"I think Vontaze has changed quite a bit. He's changed a lot," Lewis said. "The very next play the quarterback scrambles, Vontaze jumps over him when Alex Smith slides. The very next play after that the back goes into the flat. He's going for a first down, and Tez, instead of diving in there and spearing him, he touches him down and jumps over him out of bounds.
"In the first game against Tampa Bay, (Mike Evans) comes across the middle the same way he hits this player. He doesn't make the tackle because he tried to take his head out of it."
Burfict indicated Sunday night that he feels his hard-hitting can sometimes look like he went higher than allowed and Lewis seems to agree.
"He's a 250-pound man and hits like a sack of dynamite," Lewis said. "It's like getting hit by a cement truck. That's the way he plays. He's got great hip explosion. That's the way he plays. The dynamics of his body, it's like getting hit by a 300-pound person."
Lewis says going frame by frozen fame on film would show it but that's not the point.
"Yes," said Lewis when asked if he's still surprised by the initial ruling. "His head is not part of the play," Lewis said. "As you can see in every single angle, behind him, in front of him, all you see is his helmet outside the play. No contact what so ever … Still, we don't officiate the game that way (frame by frame replays), we don't put officials in that. I don't see how players can be held to that standard as well."
Two of his fellow backers agreed with Burfict and one, Vincent Rey, said, "At the very least I expect it to be reduced."
"I was a little bit surprised to see how long. Five games is a lot to me," Nick Vigil said. "It looked like a legal hit from the front with the shoulder. Maybe a little high, but it looked good to me. That's how he plays. He's a physical player. That's Vontaze. If you're in the game he's going to hit you. It's football. You're going to get hit. You have to have your head on a swivel."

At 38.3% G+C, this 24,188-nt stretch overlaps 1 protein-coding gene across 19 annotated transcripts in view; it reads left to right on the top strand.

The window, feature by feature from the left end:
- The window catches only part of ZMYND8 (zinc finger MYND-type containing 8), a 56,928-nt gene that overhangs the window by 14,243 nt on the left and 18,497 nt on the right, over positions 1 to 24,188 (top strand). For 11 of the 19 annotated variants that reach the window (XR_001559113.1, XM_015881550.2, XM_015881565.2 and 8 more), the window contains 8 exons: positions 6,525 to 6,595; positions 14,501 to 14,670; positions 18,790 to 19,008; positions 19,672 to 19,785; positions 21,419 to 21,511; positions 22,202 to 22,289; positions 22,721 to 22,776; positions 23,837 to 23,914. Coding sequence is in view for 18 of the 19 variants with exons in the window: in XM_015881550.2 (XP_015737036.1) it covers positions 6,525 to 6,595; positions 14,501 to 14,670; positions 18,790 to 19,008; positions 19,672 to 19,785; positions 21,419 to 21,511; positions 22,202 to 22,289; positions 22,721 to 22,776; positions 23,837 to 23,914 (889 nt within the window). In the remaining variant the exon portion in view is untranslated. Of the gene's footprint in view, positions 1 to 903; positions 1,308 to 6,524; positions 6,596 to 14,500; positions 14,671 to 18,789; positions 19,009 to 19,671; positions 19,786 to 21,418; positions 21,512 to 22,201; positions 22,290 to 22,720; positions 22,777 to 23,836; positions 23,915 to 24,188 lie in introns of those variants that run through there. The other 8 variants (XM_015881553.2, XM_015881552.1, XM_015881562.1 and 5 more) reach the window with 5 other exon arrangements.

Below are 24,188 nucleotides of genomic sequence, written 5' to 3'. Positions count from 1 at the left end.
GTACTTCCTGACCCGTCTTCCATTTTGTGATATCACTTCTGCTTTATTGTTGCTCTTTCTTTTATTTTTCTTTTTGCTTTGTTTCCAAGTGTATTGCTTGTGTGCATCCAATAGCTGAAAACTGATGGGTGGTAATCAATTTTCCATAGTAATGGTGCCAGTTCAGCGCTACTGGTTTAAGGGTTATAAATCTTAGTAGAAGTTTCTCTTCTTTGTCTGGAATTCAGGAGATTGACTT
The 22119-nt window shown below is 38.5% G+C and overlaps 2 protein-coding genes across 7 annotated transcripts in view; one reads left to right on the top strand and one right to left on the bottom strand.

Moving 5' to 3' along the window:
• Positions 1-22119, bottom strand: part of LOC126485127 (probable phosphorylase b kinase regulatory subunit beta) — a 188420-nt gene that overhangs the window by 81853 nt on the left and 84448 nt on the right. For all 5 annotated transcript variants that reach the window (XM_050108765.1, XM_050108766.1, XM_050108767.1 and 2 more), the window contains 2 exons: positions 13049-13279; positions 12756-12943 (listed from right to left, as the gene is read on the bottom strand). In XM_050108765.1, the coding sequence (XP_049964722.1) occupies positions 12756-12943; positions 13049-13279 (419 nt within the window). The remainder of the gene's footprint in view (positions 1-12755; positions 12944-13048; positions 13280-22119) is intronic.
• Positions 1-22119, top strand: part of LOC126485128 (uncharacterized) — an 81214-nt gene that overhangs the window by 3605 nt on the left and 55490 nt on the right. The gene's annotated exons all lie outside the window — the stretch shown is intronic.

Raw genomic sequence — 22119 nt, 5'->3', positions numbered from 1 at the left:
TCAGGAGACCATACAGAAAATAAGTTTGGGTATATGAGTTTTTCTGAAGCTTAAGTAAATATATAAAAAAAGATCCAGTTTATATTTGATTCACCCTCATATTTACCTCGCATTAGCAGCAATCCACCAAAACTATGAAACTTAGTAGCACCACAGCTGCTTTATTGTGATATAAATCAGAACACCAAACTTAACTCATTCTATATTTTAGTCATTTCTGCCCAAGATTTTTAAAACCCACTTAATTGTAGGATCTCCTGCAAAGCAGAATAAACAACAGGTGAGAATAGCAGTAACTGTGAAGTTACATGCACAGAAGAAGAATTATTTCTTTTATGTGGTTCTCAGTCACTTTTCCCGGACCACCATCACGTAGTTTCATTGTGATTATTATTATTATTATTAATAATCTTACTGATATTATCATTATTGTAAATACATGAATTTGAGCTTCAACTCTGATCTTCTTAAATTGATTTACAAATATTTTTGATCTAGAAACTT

Rey, who'll be the starter at WILL if the suspension stands, started the three games Burfict missed last year for the suspension stemming from the 2015 Wild Card Game.
"Five games? Are you serious?" Rey said of his first reaction. "We understand where the NFL is going and trying to protect players. But it seemed like it was within five yards. It seemed like it was a shoulder and he was leading with his helmet."
Rey, the senior backer in the room with 37 starts, is two games away from his 100th game as a Bengal. He knows the heartbeat of this club and Burfict. He says he and his mates, if they replace him by committee, will know what to do. But he knows there's only one Burfict.
"I've been playing here with Tez for (six) years now. I love being on the field with him," Rey said. "That's one thing that hurts the most is that (maybe) we're not going to be on the field together from the start in game one. His energy is infectious to the whole team. Not just the defense, but the whole team sees his energy and we all pick up our game."